The Islamic State terror group appears to be trying to show that momentum is building in support of its new leader, distributing photographs of fighters from various provinces and affiliates swearing allegiance.
Since Saturday, IS media officials have posted a series of photos showing fighters from five of the group's affiliates gathering to pledge bay'ah (allegiance) to Abu Ibrahim al-Hashimi al-Qurashi.
The first of the pledges came from IS-Sinai of IS distributing three photographs of about 25 masked fighters gathering in a sparsely wooded area in Egypt's Sinai Peninsula, with guns raised.
That release was followed hours later by a series of photographs showing a group of about seven or eight masked fighters, allegedly from Bangladesh, pledging their loyalty.
IS media officials have since distributed more photographs, similarly showing masked gunmen from Yemen and Pakistan pledging allegiance.
"Some of this is, we're seeing some of the weaker affiliates rapidly realign with Islamic State," said Katherine Zimmerman, project manager with the American Enterprise Institute's Critical Threats Project.
"Four of the five are actually pretty small affiliates � Yemen, Somalia, Bangladesh and Pakistan � that haven't really had a massive presence on the ground and don't seem to have the sort of global pull that other ISIS branches have had," she added.
The exception is IS-Sinai, the first of the terror group's affiliates to give bay'ah to Qurashi.
Western intelligence officials have long pointed to IS-Sinai as one of the terror group's most dangerous affiliates, suspected of planting a bomb aboard a Russian airliner in 2015, killing 244 people.
Unlike IS affiliates in Bangladesh, Yemen and Somalia, which each have an estimated few hundred followers, IS-Sinai is thought to have anywhere from 500 to 1,200 fighters in cells scattered across the Sinai Peninsula and Egypt's Nile Valley.
Still, U.S. officials believe IS-Sinai has been dependent on the core group in Syria and Iraq for some of its funding, which would give it a reason to quickly back the new leader.
Officials and analysts say it may be more telling if or when fighters with IS-Khorasan in Afghanistan or IS-West Africa, with an estimated 3,500 fighters, come forward to pledge their loyalty to Qurashi.
"Those are two of the strongest Islamic State branches, and we've yet to hear from them," Zimmerman said.
'Risk of defections'
While there has been a sense in the intelligence community that most of the IS affiliates will eventually fall in line behind Qurashi, some may be trying to feel out the terror group's core leadership to see if financial and logistical support will continue.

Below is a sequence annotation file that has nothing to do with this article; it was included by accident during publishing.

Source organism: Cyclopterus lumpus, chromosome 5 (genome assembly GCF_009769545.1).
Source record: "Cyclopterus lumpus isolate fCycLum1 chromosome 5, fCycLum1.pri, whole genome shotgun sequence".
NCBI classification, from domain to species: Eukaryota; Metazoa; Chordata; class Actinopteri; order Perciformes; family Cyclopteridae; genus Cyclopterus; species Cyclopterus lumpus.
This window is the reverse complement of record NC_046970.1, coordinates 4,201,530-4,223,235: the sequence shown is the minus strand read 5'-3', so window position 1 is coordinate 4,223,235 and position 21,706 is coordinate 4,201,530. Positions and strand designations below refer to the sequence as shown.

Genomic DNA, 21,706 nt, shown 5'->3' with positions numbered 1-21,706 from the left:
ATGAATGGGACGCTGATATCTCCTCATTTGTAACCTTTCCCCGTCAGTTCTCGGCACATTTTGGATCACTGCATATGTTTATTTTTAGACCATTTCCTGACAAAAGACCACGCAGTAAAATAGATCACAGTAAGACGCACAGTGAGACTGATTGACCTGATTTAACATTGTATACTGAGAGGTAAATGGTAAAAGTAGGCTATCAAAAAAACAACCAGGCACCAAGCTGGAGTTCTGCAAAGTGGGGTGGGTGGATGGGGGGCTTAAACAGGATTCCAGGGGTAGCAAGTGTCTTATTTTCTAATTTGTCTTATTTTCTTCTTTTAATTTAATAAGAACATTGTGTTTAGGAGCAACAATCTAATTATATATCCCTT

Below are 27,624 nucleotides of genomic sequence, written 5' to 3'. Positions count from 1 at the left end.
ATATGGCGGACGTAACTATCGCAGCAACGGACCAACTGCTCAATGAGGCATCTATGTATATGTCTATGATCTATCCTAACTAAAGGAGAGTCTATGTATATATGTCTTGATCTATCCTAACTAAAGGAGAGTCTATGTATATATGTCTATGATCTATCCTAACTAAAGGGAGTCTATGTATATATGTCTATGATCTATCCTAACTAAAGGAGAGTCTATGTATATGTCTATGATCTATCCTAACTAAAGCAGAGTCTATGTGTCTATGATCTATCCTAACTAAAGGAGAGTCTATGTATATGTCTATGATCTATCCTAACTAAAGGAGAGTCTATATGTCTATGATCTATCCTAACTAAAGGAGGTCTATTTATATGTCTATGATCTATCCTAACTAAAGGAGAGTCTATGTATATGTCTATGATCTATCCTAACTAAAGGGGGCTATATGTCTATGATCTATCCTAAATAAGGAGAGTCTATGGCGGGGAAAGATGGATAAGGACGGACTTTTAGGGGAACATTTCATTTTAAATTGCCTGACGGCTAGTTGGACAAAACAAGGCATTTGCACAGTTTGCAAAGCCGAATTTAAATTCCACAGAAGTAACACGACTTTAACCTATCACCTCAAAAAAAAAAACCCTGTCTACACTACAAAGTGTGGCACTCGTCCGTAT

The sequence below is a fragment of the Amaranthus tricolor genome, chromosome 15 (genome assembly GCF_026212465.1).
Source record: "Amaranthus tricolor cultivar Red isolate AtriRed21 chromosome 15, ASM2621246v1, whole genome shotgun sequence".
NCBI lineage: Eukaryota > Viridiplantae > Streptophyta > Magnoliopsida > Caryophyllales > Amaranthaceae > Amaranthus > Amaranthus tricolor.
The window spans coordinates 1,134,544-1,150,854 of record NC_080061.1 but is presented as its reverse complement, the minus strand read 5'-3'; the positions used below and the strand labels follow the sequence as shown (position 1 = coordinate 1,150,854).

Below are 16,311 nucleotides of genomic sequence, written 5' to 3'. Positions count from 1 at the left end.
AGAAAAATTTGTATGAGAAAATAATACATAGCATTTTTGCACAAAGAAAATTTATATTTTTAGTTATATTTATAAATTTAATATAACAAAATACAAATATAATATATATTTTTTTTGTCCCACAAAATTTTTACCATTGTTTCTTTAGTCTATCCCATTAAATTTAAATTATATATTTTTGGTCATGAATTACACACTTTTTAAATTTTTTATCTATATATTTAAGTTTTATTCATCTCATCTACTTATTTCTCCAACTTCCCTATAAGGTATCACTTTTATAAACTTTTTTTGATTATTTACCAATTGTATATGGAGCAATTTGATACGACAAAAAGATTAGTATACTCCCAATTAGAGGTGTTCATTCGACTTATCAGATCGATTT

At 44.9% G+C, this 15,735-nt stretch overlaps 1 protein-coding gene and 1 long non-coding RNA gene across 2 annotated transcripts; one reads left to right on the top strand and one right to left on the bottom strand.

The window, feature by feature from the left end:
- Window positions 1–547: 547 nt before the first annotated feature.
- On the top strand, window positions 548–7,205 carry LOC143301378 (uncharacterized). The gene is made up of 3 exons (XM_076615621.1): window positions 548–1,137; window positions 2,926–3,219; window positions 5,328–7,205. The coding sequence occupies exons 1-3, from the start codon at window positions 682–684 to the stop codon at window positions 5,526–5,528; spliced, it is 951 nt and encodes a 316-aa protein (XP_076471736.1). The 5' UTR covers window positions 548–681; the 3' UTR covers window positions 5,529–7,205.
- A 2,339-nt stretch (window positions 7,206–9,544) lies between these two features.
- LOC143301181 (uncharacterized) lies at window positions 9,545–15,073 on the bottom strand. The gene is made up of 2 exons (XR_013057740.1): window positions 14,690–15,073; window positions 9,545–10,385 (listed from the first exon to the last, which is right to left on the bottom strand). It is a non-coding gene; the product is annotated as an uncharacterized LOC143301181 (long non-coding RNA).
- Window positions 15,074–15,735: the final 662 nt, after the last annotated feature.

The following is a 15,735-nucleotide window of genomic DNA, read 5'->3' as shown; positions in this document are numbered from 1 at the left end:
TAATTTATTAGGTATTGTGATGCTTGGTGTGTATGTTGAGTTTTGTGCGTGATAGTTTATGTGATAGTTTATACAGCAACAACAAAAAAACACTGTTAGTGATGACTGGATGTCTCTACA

They may also want more information about Qurashi's true identity, to evaluate whether he can bring the same cache as Abu Bakr al-Baghdadi, who helped guide IS from a struggling insurgency into one of the world's most feared terror organizations.
"There is also the perception that ISIS was simply gaining ground in the world of jihadism," Daveed Garternstein-Ross, a counterterrorism analyst and CEO of Valens Global, told VOA prior to Thursday's announcement that Qurashi is now in charge.
"If the new leader is not seen as a sufficient replacement for Baghdadi, then they do face the risk of defections," he said.
To convince affiliates, IS's core leadership may have no choice but to find ways to securely share additional information about Qurashi, who for now is known to Western officials only by his kunya, or nom de guerre.
There may also be questions about why, for now, IS has only released still photographs, in contrast to a series of videos the group released in June of IS fighters and affiliates renewing their bay'ah to Baghdadi.
But analysts caution IS officials would be playing a dangerous game if the photos are not what they claim to be.
"Old photos, anything taken more than four days ago, would really throw ISIS media credibility in doubt (to their own base)," said researcher Raphael Gluck, using another acronym for the group.
At the same time, by gradually releasing the information, the terror group's media officials are playing to the desires of their followers.
"The ISIS affiliates like the synchronization," said Gluck, a co-founder of Jihadoscope, a company that monitors online activity by Islamist extremists. "It shows strength and ability to respond."
Early indications are that the strategy of gradually building momentum appears to be working.
"ISIS supporters on social media platforms seem to have a renewed sense of belonging since the announcement of the new caliph," according to Chelsea Daymon, a terrorism and security researcher at American University.
"Supporters are definitely keeping track of what's being written and said," she added.
Source: Voice of America